The history of the psychology of leadership dates back to the days of the Greek philosopher Plato (427-327 BCE) who explored traits of leadership, and more recently in the writings of Sigmund Freud (1856-1939) and psychologists who adopted behaviorist theories. In an article Leadership Theory and Human Nature (2004) Mostafa Rejai and Kay Phillips discuss the writings of Plato and Freud among others. One of their conclusions was that there was a major shift in psychological theories of leadership following World War II. Theorists preceding the war focused on the leader and his ability to impose a vision on followers, while researchers in the post-war years stressed the importance of a leader-follower interaction, concluding that "without the voluntary participation of the followers there would be no leadership."
Rejai and Phillips examined the concept of the philosopher-king in Plato's The Republic (360 BCE) and how it is "purposefully and deliberately set apart from the people," the leader's primary function being the administration of justice through the establishment of harmony between the three parts of the soul - reason, spirit, and appetite, and the three classes of individuals - rulers, soldiers, and artisans. The followers are not a part of the leadership equation. The classic work Leadership (1978) by James MacGregor Burns stresses several aspects of the concept. These are that leadership is contentious in that it is rooted in conflict and power over the authoritative allocation of values for a society; it is also collective and involves leader-follower interaction, and it is "purposeful and causative" in that it leads to the creation of ideas, movements, institutions and nations.
Myron F. Weiner, writing in the American Journal of Psychotherapy in an article entitled Ideology, Conflict, and Leadership in Groups and Organizations (1999) examined the influence of Freud, who believed that members of both structured and informal groups "derived a sense of intimacy from identification with each other and projection of their super-ego onto the leader." According to Martin M. Chemers in An Integrative Theory of Leadership (1997) the crucial question to ask is ‘exactly what should leaders do to be effective?' Although Chemer focuses on leadership in modern organizations, he also reflects on the work of Plato, the English philosopher Thomas Hobbes (1588-1679), Italian philosopher Niccolo Macchiavelli (1469-1527) and Chinese sage Confucius (551 BC-479 BCE), stating: "They usually reflect the influence of strong cultural assumptions about the bases of human nature, for example, an emphasis on individualism in the European writings contrasted with the collectivism of the Asians. "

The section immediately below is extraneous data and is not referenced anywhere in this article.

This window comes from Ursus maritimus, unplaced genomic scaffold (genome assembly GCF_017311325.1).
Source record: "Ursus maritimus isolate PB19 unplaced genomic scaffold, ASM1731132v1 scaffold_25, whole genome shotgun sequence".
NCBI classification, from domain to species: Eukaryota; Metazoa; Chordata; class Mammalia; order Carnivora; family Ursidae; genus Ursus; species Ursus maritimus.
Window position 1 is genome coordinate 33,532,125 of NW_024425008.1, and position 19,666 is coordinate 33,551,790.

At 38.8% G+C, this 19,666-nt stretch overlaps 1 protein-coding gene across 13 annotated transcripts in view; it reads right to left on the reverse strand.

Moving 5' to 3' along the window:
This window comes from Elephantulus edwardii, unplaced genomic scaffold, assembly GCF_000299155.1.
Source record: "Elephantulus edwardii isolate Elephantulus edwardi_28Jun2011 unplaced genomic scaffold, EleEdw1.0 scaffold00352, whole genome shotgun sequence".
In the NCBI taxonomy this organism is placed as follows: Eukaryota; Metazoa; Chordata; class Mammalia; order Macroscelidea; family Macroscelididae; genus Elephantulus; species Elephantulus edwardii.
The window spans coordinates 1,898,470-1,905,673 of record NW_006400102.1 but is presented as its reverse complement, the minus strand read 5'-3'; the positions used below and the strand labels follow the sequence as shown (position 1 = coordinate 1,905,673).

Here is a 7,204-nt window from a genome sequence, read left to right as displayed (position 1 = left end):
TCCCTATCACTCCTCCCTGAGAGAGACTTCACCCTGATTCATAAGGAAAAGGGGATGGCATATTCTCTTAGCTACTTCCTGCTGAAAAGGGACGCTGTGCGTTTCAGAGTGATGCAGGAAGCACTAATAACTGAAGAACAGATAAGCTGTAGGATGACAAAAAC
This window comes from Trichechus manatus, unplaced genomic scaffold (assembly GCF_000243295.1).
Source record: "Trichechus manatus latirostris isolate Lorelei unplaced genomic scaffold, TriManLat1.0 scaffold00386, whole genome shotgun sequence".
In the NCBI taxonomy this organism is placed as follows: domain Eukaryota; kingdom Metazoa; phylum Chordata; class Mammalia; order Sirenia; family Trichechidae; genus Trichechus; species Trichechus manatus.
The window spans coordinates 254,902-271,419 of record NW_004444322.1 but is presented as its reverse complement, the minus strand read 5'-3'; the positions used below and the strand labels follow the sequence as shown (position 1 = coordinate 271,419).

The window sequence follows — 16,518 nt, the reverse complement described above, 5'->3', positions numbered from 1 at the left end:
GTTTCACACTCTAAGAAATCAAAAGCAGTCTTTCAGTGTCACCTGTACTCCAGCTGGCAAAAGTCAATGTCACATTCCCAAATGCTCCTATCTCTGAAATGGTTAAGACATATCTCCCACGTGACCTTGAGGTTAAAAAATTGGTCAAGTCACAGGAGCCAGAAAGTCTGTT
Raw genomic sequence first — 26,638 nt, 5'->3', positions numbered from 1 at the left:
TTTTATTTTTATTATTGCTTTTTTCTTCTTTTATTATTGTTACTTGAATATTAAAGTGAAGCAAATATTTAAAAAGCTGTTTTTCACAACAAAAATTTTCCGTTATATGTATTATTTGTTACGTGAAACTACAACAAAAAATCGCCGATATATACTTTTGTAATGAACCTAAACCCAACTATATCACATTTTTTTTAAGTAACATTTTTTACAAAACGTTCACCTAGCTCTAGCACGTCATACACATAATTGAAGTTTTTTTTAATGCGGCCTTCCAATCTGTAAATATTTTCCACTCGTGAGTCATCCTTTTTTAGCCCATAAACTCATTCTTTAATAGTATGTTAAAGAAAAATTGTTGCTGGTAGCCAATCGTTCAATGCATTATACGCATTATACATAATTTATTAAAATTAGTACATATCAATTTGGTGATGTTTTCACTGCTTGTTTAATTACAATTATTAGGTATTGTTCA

Chemer outlined five different theories of leadership. They include the contingency model of leadership effectiveness, found in the writings of Fred Fiedler in the 1960s. Fiedler, who was a top researcher in the field of industrial psychology, concentrated on individual leadership and the traits of leaders. Chemer also studied the work of Robert House and his ‘path-goal' contingency theory which follows the train of thought that a leader's behavior is dependent on the actions of his co-workers. The final contingency theory discussed by Chemer is that of Canadian professor Victor Vroom, who looked at motivation of employees in the context of the psychology of leadership.
Chemer then moves on to discuss transactional and exchange theories, which concentrate on the relationship between the leader and followers and the mutual satisfaction of goals and needs of each party. The exchange theory is built on principles of behavioristic psychology adapted to social interactions, and employs metaphors drawn from the field of economics, including reward and cost, and profit and loss. In examining transformational leadership methods, Chemer stated: "Although theorists acknowledge that leadership occurs at all levels of the organization and that the impact of all leaders contributes to organizational performance, a fascination has always existed with the larger-than-life, earth-shaking leaders who do more than transact the mundane concerns of everyday activity. These are the leaders who foment revolutions in politics or commerce and divert the streams of history. "
Bernard Bass and Ralph Stogdill's Handbook of Leadership: Theory, Research & Managerial Applications (1981) has played a key role in developing the psychology of leadership. It was published at a time when increased levels of competition triggered interest among managers in investigating ways to improve their organizations. Chemer believes that the widespread interest in the subject meant it was easier for researchers to contact senior managers and gather more research as a result.